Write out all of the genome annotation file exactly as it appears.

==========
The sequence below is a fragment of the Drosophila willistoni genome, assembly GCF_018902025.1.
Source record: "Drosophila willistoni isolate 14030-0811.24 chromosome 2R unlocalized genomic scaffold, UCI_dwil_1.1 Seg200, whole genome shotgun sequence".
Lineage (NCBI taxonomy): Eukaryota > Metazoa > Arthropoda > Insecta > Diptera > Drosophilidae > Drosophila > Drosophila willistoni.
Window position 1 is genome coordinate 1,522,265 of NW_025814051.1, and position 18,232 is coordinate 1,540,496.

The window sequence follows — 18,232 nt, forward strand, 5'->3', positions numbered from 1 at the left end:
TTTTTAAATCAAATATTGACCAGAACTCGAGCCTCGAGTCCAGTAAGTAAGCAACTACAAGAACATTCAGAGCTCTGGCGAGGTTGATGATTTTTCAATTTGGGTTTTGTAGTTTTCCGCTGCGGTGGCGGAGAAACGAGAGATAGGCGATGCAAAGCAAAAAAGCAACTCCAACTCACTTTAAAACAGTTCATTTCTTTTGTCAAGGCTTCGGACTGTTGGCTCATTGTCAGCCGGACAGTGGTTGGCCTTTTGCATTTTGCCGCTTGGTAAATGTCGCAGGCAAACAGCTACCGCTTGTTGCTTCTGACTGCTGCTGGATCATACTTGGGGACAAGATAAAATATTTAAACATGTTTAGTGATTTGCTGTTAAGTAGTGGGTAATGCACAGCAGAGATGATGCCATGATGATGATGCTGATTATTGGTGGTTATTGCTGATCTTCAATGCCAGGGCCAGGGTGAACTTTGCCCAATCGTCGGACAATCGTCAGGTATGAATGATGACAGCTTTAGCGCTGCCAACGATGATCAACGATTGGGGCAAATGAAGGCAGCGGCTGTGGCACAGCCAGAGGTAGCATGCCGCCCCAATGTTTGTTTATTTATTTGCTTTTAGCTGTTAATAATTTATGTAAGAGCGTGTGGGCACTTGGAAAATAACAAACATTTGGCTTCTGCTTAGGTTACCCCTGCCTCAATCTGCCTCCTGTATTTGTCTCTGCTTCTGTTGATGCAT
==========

The sequence below is a fragment of the Drosophila willistoni genome, assembly GCF_018902025.1.
Source record: "Drosophila willistoni isolate 14030-0811.24 chromosome 2R unlocalized genomic scaffold, UCI_dwil_1.1 Seg200, whole genome shotgun sequence".
Lineage (NCBI taxonomy): Eukaryota > Metazoa > Arthropoda > Insecta > Diptera > Drosophilidae > Drosophila > Drosophila willistoni.
Window position 1 is genome coordinate 1,522,265 of NW_025814051.1, and position 18,232 is coordinate 1,540,496.

The window sequence follows — 18,232 nt, forward strand, 5'->3', positions numbered from 1 at the left end:
TTTTTAAATCAAATATTGACCAGAACTCGAGCCTCGAGTCCAGTAAGTAAGCAACTACAAGAACATTCAGAGCTCTGGCGAGGTTGATGATTTTTCAATTTGGGTTTTGTAGTTTTCCGCTGCGGTGGCGGAGAAACGAGAGATAGGCGATGCAAAGCAAAAAAGCAACTCCAACTCACTTTAAAACAGTTCATTTCTTTTGTCAAGGCTTCGGACTGTTGGCTCATTGTCAGCCGGACAGTGGTTGGCCTTTTGCATTTTGCCGCTTGGTAAATGTCGCAGGCAAACAGCTACCGCTTGTTGCTTCTGACTGCTGCTGGATCATACTTGGGGACAAGATAAAATATTTAAACATGTTTAGTGATTTGCTGTTAAGTAGTGGGTAATGCACAGCAGAGATGATGCCATGATGATGATGCTGATTATTGGTGGTTATTGCTGATCTTCAATGCCAGGGCCAGGGTGAACTTTGCCCAATCGTCGGACAATCGTCAGGTATGAATGATGACAGCTTTAGCGCTGCCAACGATGATCAACGATTGGGGCAAATGAAGGCAGCGGCTGTGGCACAGCCAGAGGTAGCATGCCGCCCCAATGTTTGTTTATTTATTTGCTTTTAGCTGTTAATAATTTATGTAAGAGCGTGTGGGCACTTGGAAAATAACAAACATTTGGCTTCTGCTTAGGTTACCCCTGCCTCAATCTGCCTCCTGTATTTGTCTCTGCTTCTGTTGATGCAT